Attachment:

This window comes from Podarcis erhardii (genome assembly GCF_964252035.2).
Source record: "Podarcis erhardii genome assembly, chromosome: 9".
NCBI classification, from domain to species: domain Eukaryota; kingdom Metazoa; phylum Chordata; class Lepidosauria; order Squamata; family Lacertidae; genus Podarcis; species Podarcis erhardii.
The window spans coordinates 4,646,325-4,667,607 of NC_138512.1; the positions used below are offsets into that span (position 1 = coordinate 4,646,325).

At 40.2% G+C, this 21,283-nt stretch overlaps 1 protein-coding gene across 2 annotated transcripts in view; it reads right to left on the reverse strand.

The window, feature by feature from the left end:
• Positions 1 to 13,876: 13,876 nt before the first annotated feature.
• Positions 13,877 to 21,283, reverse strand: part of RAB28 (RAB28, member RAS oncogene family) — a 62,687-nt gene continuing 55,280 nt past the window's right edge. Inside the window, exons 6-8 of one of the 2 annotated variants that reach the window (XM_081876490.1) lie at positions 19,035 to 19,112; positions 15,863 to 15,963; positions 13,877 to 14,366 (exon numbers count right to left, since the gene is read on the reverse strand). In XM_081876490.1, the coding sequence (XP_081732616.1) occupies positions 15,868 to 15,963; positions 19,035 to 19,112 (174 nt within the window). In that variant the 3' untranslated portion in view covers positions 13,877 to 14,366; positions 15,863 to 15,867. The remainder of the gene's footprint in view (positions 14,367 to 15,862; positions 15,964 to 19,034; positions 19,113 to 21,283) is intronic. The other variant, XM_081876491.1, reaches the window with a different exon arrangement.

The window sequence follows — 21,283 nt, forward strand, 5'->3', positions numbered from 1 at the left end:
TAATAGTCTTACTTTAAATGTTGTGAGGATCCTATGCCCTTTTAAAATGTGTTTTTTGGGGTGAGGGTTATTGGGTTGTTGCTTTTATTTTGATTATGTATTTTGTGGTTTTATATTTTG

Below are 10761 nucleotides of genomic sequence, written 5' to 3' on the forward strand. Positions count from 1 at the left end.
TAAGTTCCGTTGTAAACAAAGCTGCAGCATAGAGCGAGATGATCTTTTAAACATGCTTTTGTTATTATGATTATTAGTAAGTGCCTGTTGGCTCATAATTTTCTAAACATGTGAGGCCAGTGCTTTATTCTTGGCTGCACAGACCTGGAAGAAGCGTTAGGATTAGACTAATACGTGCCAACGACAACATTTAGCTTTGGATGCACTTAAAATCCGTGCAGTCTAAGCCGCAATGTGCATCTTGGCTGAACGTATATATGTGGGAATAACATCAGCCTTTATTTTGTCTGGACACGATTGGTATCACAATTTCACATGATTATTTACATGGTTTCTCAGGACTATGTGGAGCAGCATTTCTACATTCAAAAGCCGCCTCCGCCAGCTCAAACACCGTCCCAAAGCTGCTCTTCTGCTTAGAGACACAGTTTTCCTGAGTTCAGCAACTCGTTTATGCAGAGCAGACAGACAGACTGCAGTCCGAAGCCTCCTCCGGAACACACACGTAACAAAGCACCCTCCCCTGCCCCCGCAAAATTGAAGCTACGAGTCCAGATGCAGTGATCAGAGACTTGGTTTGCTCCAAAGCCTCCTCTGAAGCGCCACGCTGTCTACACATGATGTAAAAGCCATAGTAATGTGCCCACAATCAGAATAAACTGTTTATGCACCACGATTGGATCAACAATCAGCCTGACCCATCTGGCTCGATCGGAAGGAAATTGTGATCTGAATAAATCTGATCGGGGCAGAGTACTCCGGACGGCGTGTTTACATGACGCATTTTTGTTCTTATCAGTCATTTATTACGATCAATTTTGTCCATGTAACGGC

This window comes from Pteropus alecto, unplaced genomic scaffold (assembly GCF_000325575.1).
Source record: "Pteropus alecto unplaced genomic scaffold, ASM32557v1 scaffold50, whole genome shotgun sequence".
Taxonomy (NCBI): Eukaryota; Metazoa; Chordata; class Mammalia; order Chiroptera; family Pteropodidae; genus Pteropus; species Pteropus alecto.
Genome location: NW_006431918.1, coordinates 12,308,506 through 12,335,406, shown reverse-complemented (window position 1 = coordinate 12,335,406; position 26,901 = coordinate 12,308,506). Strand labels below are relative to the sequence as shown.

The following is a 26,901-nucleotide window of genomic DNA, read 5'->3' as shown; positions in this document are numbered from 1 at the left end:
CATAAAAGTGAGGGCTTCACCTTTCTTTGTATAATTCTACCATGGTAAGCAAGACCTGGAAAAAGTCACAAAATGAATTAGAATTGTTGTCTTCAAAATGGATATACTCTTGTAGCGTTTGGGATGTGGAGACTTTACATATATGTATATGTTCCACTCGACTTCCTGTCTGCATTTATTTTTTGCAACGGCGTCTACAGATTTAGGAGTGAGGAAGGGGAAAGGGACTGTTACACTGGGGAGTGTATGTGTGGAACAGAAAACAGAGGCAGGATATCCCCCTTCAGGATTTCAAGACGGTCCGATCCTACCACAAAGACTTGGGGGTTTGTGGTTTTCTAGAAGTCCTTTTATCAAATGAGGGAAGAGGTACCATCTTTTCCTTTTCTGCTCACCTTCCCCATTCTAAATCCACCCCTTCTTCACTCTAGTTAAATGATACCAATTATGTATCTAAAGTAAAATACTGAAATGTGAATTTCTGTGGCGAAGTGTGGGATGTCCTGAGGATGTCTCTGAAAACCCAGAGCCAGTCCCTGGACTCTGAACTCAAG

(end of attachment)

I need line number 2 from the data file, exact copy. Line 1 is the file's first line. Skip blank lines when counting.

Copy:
Source record: "Podarcis erhardii genome assembly, chromosome: 9".